Tribal forces were clashing with government troops on the night he arrived, so Luai hid with a host family until morning. The next day, he decided to transport only 1,000 of the 10,000 Bibles – a trial run before the main event.

"I don't want to put the eggs in one basket," he explained. "I don't want to take all 10,000 to Rangoon and have them be confiscated on the way."

With help from the tribespeople, he transferred the books to canoes and rode with them to a small island on the Salween River. On the day he arrived, Luai also celebrated the first of what he considered many interventions by God.

With few other options, he decided to contact a boat operator and openly explain that he was trying to smuggle forbidden texts to the capital city. Surprisingly, he said, the man agreed to help him for a small sum of money. With help from the boat operator's assistant, the three men transferred the books to a small boat and covered them with firewood. From there, they started off for Moulmein, now known as Mawlamyine, a major city about 185 miles from Rangoon.

Along the way, he encountered his second spiritual intervention. To avoid detection, the three men traveled along the river at night during monsoon season, braving pouring rain and the complete darkness of the countryside. One wet evening, they heard loud voices upstream – a group of raft men sailing timbers down the Salween. The voices grew louder and louder, but it was impossible to make out the men and the rafts in the deluge of water and darkness surrounding them. The boat operator, Luai said, was terrified they were going to crash.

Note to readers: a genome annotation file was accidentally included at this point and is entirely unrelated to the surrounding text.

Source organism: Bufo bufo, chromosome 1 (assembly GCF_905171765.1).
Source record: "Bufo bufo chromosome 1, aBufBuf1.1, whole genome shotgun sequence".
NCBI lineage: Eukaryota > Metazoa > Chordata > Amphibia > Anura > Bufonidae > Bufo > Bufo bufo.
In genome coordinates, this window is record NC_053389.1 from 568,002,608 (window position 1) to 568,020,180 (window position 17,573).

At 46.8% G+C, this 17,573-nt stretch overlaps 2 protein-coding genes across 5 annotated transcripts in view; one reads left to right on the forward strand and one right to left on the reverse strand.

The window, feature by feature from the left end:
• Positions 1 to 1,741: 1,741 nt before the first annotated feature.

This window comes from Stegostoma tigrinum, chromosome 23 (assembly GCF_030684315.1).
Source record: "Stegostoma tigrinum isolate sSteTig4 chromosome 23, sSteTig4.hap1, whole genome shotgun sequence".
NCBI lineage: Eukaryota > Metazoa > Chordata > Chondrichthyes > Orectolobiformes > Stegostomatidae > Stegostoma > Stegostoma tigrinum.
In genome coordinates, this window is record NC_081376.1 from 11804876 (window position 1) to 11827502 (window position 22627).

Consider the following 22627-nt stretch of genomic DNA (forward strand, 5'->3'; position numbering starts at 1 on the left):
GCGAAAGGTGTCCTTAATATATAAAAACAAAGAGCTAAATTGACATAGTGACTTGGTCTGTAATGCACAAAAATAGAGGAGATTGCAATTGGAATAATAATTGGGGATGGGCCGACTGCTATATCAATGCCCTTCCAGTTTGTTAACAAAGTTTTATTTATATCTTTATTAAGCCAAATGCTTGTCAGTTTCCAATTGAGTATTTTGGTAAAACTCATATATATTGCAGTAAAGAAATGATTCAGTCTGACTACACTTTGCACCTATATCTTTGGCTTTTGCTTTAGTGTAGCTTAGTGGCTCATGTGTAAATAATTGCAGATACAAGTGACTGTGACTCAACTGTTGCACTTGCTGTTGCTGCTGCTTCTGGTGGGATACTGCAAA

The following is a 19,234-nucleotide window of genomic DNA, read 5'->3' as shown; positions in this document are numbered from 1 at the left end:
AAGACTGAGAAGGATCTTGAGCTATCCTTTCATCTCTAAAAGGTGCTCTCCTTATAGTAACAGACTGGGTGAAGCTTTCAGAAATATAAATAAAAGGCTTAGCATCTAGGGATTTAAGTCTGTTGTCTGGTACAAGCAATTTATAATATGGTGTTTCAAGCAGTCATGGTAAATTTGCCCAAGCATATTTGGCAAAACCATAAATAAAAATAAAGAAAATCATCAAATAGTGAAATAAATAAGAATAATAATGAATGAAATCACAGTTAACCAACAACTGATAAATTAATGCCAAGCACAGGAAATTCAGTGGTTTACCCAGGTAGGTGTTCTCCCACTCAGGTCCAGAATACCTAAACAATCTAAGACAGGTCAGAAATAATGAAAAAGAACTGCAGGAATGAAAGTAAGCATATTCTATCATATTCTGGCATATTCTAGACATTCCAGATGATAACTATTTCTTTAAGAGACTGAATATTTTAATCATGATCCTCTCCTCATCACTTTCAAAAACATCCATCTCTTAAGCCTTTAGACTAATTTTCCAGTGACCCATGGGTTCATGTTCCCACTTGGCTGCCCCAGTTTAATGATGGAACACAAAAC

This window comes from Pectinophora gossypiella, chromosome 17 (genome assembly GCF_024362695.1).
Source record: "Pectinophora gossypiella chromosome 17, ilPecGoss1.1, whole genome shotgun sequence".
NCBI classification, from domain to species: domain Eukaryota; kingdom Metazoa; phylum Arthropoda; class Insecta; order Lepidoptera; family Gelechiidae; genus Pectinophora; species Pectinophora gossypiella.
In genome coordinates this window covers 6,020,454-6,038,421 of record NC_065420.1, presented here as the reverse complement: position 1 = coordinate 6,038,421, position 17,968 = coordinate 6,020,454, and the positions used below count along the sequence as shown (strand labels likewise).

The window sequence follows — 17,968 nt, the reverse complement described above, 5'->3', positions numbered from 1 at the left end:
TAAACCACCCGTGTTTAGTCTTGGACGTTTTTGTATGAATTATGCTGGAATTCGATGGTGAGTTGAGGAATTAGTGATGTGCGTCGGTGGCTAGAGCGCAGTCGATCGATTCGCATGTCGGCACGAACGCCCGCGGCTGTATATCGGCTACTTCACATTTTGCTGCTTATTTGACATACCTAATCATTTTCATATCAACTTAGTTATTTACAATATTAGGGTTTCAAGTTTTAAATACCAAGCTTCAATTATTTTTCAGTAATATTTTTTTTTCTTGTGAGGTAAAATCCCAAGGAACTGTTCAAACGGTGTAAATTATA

"But at the last moment, there was lightning from the sky," he said. "We saw the raft right there, and then the boatman veered to the right. We almost capsized; we were so close. In the Bible, it says in Isaiah [43:2], 'If you are in the water, the water will not run over.' So, that verse came to me in my mind. It was a light sent from above."

Luai felt equally blessed when the men finally reached Moulmein. One of the first things he spotted in the city was a Burmese army truck that belonged to a unit run by his schoolmate – a schoolmate who was also a Christian.

When Luai spoke to the major, he agreed to assign a truck to carry the Bibles on the one-day journey to Rangoon. Once Luai finally reached the capital – after a full month of travel – he took a batch of the books to the church where he had attended services.

"And the pastor told me, 'Andrew, do not bring these books to my church again,'" Luai said. "Because he was afraid. So I brought them to another church where people were happy. See how things are? How dangerous those books are? Even a pastor didn't accept them."